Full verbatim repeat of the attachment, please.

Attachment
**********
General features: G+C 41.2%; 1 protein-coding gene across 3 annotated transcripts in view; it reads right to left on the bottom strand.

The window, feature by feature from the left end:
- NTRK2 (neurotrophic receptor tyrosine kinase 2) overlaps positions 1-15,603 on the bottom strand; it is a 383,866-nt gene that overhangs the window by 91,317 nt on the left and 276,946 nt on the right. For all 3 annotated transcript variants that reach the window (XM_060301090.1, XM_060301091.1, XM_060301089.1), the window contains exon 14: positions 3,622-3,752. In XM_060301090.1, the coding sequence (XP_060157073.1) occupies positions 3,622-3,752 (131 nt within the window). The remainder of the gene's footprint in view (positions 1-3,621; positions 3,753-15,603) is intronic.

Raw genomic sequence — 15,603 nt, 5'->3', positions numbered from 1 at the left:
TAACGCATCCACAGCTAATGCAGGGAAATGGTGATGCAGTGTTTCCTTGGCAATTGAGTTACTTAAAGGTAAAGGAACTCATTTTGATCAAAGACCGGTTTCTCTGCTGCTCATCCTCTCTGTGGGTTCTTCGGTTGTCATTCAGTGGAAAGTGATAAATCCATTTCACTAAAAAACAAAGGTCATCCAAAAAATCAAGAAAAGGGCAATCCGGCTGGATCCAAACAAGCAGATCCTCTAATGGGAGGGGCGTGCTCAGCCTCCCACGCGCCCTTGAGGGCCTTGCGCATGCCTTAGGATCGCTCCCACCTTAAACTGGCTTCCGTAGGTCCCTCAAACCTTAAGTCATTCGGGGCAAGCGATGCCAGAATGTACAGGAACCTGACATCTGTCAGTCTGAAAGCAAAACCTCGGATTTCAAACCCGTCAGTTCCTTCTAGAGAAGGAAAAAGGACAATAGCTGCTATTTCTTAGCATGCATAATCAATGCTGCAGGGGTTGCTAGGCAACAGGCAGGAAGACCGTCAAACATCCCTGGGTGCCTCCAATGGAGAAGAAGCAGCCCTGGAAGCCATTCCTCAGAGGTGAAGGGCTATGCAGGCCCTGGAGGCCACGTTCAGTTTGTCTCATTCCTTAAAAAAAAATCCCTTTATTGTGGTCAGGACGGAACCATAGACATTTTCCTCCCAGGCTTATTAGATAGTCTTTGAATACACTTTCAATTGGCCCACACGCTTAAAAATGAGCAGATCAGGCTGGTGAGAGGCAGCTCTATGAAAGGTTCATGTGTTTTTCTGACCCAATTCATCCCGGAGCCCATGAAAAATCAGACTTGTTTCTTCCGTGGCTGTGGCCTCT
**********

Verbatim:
General features: G+C 41.2%; 1 protein-coding gene across 3 annotated transcripts in view; it reads right to left on the bottom strand.

The window, feature by feature from the left end:
- NTRK2 (neurotrophic receptor tyrosine kinase 2) overlaps positions 1-15,603 on the bottom strand; it is a 383,866-nt gene that overhangs the window by 91,317 nt on the left and 276,946 nt on the right. For all 3 annotated transcript variants that reach the window (XM_060301090.1, XM_060301091.1, XM_060301089.1), the window contains exon 14: positions 3,622-3,752. In XM_060301090.1, the coding sequence (XP_060157073.1) occupies positions 3,622-3,752 (131 nt within the window). The remainder of the gene's footprint in view (positions 1-3,621; positions 3,753-15,603) is intronic.

Raw genomic sequence — 15,603 nt, 5'->3', positions numbered from 1 at the left:
TAACGCATCCACAGCTAATGCAGGGAAATGGTGATGCAGTGTTTCCTTGGCAATTGAGTTACTTAAAGGTAAAGGAACTCATTTTGATCAAAGACCGGTTTCTCTGCTGCTCATCCTCTCTGTGGGTTCTTCGGTTGTCATTCAGTGGAAAGTGATAAATCCATTTCACTAAAAAACAAAGGTCATCCAAAAAATCAAGAAAAGGGCAATCCGGCTGGATCCAAACAAGCAGATCCTCTAATGGGAGGGGCGTGCTCAGCCTCCCACGCGCCCTTGAGGGCCTTGCGCATGCCTTAGGATCGCTCCCACCTTAAACTGGCTTCCGTAGGTCCCTCAAACCTTAAGTCATTCGGGGCAAGCGATGCCAGAATGTACAGGAACCTGACATCTGTCAGTCTGAAAGCAAAACCTCGGATTTCAAACCCGTCAGTTCCTTCTAGAGAAGGAAAAAGGACAATAGCTGCTATTTCTTAGCATGCATAATCAATGCTGCAGGGGTTGCTAGGCAACAGGCAGGAAGACCGTCAAACATCCCTGGGTGCCTCCAATGGAGAAGAAGCAGCCCTGGAAGCCATTCCTCAGAGGTGAAGGGCTATGCAGGCCCTGGAGGCCACGTTCAGTTTGTCTCATTCCTTAAAAAAAAATCCCTTTATTGTGGTCAGGACGGAACCATAGACATTTTCCTCCCAGGCTTATTAGATAGTCTTTGAATACACTTTCAATTGGCCCACACGCTTAAAAATGAGCAGATCAGGCTGGTGAGAGGCAGCTCTATGAAAGGTTCATGTGTTTTTCTGACCCAATTCATCCCGGAGCCCATGAAAAATCAGACTTGTTTCTTCCGTGGCTGTGGCCTCT